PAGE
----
Wednesday 4 April 2007 by Craig Tibbitts. No comments
To Flanders Fields, 1917, Research material

  • A poem by a Canadian medical officer, Lieutenant-Colonel John McCrae, was first published in the British Punch magazine in December 1915. McCrae later became a casualty of the war, dying in January 1918. However his poem has endured as a symbol of the sacrifice of those who fought during the First World War and is particularly identified with the losses around the Ypres salient.

    In Flanders Fields

    In Flanders Fields the poppies blow

    Between the crosses, row on row,

    That mark our place; and in the sky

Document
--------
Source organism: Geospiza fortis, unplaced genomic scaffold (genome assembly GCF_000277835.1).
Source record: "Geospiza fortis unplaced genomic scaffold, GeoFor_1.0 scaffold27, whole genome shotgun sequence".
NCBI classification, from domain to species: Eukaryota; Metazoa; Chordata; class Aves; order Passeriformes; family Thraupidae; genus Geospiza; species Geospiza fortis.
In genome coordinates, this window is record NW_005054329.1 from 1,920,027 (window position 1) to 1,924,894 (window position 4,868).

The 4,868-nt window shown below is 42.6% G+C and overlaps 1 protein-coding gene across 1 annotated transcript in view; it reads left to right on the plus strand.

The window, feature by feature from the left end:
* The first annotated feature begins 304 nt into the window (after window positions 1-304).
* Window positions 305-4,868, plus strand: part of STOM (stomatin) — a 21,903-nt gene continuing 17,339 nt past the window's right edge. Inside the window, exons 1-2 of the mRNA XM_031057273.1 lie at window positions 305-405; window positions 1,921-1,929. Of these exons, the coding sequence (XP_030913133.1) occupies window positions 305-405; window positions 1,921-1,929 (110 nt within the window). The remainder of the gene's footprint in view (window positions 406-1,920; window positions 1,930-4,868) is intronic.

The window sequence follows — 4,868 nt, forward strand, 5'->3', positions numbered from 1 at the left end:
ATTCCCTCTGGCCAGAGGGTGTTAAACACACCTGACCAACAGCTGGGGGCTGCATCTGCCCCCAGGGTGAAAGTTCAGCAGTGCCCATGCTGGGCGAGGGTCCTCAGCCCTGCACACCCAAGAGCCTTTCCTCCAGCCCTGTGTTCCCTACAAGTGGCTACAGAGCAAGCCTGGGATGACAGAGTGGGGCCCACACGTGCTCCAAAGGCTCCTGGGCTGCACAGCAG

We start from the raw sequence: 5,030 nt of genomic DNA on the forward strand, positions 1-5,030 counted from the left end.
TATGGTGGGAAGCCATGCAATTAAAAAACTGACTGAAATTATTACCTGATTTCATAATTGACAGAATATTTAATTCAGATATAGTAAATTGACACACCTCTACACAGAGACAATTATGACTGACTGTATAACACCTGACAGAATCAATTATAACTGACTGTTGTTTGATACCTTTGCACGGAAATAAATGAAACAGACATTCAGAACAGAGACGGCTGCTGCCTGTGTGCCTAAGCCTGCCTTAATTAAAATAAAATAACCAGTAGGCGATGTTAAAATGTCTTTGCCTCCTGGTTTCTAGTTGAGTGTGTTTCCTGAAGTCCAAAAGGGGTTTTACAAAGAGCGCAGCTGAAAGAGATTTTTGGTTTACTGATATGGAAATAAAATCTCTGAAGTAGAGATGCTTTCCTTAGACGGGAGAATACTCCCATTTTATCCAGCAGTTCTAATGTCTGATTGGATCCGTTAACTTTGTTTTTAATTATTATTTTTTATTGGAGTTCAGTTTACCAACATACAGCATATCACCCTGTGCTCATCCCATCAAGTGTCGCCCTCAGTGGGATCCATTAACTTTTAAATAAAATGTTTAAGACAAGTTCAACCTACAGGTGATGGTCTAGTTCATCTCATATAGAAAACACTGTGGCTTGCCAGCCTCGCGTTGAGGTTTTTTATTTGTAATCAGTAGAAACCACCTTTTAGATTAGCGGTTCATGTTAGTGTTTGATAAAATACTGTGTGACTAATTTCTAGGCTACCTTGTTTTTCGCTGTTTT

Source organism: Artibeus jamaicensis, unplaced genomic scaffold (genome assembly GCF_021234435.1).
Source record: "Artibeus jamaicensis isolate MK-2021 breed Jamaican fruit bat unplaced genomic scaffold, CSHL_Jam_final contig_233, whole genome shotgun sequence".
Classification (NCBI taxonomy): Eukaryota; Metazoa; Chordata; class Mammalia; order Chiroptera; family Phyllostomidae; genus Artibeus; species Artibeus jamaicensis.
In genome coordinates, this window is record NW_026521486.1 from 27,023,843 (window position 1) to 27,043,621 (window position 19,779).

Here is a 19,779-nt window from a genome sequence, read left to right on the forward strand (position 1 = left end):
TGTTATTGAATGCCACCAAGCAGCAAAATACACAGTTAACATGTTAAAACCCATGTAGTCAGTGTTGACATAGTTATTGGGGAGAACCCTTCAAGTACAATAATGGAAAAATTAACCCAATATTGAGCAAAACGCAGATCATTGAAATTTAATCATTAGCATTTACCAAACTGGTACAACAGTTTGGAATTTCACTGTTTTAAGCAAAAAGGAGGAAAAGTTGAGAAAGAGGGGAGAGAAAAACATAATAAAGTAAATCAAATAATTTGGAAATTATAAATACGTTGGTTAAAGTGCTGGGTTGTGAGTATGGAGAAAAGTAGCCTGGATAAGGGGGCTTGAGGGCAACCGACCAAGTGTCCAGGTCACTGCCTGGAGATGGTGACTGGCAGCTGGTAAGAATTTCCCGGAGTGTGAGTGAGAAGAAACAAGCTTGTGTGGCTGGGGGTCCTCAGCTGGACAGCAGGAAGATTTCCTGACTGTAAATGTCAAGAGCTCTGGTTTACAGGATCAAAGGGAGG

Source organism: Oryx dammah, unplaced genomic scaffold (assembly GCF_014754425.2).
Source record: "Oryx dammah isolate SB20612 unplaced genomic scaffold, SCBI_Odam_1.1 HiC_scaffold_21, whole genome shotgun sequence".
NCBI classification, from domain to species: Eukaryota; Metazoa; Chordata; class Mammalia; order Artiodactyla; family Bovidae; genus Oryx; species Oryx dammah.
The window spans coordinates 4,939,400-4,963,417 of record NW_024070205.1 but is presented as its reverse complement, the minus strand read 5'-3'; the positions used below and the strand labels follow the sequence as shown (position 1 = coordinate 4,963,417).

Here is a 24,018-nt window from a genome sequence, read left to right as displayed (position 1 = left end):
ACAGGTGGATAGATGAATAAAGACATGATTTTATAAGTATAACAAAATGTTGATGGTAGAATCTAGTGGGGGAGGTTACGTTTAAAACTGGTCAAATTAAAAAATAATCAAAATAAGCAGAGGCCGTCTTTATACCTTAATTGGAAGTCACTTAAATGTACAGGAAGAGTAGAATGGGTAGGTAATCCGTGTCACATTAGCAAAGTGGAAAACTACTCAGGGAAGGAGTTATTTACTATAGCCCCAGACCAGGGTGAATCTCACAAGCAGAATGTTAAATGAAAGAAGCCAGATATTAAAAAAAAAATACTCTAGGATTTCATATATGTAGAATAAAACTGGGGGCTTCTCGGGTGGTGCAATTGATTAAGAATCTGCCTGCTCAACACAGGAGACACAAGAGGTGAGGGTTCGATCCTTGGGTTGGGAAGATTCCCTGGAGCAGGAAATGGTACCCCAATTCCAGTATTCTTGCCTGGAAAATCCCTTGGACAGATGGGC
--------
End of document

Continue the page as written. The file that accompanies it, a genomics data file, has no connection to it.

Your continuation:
The larks, still bravely singing, fly

    Scarce heard amid the guns below.

    We are the Dead. Short days ago

    We lived, felt dawn, saw sunset glow,

    Loved, and were loved, and now we lie

    In Flanders fields.

    Take up our quarrel with the foe

    To you from failing hands we throw

    The torch, be yours to hold it high

    If ye break faith with us who die

    We shall not sleep, though poppies grow

    In Flanders fields.

    More information on the poem and McCrae at Wikipedia